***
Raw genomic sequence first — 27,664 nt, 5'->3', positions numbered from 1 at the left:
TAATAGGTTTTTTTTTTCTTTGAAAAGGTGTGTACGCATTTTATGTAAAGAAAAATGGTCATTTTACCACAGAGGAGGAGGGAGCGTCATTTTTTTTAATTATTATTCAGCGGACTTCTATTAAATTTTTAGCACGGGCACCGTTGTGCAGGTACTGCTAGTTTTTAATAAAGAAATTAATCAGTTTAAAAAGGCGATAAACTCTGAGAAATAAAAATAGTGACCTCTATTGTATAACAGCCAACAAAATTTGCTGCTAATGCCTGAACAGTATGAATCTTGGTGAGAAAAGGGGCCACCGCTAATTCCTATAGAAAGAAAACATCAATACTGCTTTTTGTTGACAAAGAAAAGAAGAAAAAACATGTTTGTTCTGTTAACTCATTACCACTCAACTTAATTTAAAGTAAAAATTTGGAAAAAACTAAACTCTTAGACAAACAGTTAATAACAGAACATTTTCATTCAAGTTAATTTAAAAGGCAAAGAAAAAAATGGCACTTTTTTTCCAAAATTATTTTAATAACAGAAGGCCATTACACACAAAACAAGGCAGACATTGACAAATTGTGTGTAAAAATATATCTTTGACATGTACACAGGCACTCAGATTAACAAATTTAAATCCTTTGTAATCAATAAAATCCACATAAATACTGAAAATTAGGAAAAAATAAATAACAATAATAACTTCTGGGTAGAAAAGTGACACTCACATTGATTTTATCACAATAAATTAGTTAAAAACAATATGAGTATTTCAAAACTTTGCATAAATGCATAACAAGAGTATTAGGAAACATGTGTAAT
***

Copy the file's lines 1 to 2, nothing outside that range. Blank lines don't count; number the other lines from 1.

Raw genomic sequence first — 27,664 nt, 5'->3', positions numbered from 1 at the left:
TAATAGGTTTTTTTTTTCTTTGAAAAGGTGTGTACGCATTTTATGTAAAGAAAAATGGTCATTTTACCACAGAGGAGGAGGGAGCGTCATTTTTTTTAATTATTATTCAGCGGACTTCTATTAAATTTTTAGCACGGGCACCGTTGTGCAGGTACTGCTAGTTTTTAATAAAGAAATTAATCAGTTTAAAAAGGCGATAAACTCTGAGAAATAAAAATAGTGACCTCTATTGTATAACAGCCAACAAAATTTGCTGCTAATGCCTGAACAGTATGAATCTTGGTGAGAAAAGGGGCCACCGCTAATTCCTATAGAAAGAAAACATCAATACTGCTTTTTGTTGACAAAGAAAAGAAGAAAAAACATGTTTGTTCTGTTAACTCATTACCACTCAACTTAATTTAAAGTAAAAATTTGGAAAAAACTAAACTCTTAGACAAACAGTTAATAACAGAACATTTTCATTCAAGTTAATTTAAAAGGCAAAGAAAAAAATGGCACTTTTTTTCCAAAATTATTTTAATAACAGAAGGCCATTACACACAAAACAAGGCAGACATTGACAAATTGTGTGTAAAAATATATCTTTGACATGTACACAGGCACTCAGATTAACAAATTTAAATCCTTTGTAATCAATAAAATCCACATAAATACTGAAAATTAGGAAAAAATAAATAACAATAATAACTTCTGGGTAGAAAAGTGACACTCACATTGATTTTATCACAATAAATTAGTTAAAAACAATATGAGTATTTCAAAACTTTGCATAAATGCATAACAAGAGTATTAGGAAACATGTGTAAT